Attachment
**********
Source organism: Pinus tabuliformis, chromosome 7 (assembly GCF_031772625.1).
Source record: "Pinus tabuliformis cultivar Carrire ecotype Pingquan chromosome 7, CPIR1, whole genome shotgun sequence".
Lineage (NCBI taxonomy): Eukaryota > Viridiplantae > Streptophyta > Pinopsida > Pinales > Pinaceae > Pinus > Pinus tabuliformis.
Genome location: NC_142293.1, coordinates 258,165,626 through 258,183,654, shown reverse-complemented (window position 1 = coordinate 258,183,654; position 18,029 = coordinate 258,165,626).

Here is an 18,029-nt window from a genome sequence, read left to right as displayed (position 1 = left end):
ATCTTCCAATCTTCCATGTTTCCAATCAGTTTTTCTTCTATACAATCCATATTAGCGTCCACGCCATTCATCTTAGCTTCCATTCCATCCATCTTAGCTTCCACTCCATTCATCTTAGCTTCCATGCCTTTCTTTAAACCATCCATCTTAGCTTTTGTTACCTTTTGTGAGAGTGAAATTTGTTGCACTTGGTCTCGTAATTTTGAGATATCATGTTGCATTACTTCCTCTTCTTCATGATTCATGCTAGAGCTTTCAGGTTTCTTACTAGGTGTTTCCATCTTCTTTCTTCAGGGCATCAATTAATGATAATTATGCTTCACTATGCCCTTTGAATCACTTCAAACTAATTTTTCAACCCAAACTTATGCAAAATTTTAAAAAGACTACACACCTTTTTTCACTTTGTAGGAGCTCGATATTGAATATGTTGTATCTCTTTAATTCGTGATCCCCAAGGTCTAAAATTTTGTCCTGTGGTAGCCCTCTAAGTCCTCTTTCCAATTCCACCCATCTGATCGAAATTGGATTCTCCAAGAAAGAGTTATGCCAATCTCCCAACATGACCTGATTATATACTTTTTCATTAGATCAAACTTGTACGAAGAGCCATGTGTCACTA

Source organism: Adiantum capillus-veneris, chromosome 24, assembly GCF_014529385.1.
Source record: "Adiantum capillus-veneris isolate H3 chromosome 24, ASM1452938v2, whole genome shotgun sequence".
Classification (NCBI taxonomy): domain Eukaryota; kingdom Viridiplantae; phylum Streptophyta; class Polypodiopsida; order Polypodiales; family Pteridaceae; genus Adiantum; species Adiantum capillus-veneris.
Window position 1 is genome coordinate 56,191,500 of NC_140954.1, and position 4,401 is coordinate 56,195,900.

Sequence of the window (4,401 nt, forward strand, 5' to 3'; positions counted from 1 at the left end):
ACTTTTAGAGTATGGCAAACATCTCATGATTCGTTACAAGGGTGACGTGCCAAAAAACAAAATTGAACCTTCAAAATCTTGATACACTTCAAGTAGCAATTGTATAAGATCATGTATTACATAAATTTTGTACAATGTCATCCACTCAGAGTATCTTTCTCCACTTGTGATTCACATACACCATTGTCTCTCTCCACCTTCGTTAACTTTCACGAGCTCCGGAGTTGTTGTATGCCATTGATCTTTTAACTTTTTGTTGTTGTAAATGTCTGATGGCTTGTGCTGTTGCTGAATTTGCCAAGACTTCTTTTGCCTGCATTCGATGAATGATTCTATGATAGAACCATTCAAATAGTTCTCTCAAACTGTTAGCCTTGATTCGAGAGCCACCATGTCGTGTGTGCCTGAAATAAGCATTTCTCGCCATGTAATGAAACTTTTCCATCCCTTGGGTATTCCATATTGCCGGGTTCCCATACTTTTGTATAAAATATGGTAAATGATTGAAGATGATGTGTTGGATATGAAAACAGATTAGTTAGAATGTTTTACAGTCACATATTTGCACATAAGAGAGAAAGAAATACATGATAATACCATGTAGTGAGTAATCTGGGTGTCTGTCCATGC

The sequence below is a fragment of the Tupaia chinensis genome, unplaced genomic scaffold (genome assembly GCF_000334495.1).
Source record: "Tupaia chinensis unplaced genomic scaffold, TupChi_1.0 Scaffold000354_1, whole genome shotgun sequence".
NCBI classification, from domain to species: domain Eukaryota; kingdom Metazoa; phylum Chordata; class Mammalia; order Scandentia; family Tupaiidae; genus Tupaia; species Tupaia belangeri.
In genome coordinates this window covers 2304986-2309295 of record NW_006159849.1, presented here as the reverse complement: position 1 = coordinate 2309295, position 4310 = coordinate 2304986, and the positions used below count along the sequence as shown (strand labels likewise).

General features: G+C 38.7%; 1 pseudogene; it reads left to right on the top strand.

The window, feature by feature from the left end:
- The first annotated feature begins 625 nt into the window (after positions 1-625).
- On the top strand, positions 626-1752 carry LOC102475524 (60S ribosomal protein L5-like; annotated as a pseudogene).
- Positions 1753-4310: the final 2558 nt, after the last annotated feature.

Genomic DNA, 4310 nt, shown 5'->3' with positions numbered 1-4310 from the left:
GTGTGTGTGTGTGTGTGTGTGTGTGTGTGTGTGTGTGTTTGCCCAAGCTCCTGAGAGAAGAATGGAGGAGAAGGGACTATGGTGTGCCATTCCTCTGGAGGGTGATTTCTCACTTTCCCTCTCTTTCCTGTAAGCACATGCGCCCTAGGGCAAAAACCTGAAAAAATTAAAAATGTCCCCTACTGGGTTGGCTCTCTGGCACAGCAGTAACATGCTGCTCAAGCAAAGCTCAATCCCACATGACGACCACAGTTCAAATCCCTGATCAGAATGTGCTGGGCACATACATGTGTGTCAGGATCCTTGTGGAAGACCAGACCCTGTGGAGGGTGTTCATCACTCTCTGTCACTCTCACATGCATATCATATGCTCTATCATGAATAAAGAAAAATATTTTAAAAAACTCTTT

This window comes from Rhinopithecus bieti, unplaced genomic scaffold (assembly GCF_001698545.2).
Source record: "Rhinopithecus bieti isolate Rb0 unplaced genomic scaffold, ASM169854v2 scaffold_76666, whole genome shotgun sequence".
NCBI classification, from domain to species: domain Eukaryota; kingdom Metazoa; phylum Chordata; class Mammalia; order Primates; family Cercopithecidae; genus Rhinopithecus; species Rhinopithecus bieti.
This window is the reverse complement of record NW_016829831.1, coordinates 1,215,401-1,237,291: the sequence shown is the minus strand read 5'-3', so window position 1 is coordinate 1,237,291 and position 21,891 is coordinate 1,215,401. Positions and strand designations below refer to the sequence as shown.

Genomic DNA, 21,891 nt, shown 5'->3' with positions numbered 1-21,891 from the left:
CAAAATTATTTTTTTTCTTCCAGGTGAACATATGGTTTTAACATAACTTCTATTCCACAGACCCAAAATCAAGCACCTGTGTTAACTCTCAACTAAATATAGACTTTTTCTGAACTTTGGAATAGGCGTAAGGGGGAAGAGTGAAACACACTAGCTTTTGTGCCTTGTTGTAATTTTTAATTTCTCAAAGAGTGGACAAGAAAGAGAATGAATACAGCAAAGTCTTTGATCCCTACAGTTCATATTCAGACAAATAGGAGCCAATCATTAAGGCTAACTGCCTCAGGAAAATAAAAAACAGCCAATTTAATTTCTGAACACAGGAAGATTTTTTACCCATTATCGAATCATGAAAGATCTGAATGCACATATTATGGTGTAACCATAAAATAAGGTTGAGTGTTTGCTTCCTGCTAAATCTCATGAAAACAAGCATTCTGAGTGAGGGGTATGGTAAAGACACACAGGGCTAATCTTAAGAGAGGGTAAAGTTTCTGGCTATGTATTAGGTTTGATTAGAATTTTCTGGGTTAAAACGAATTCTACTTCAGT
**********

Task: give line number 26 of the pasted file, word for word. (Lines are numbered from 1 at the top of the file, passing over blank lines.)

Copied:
NCBI classification, from domain to species: domain Eukaryota; kingdom Metazoa; phylum Chordata; class Mammalia; order Primates; family Cercopithecidae; genus Rhinopithecus; species Rhinopithecus bieti.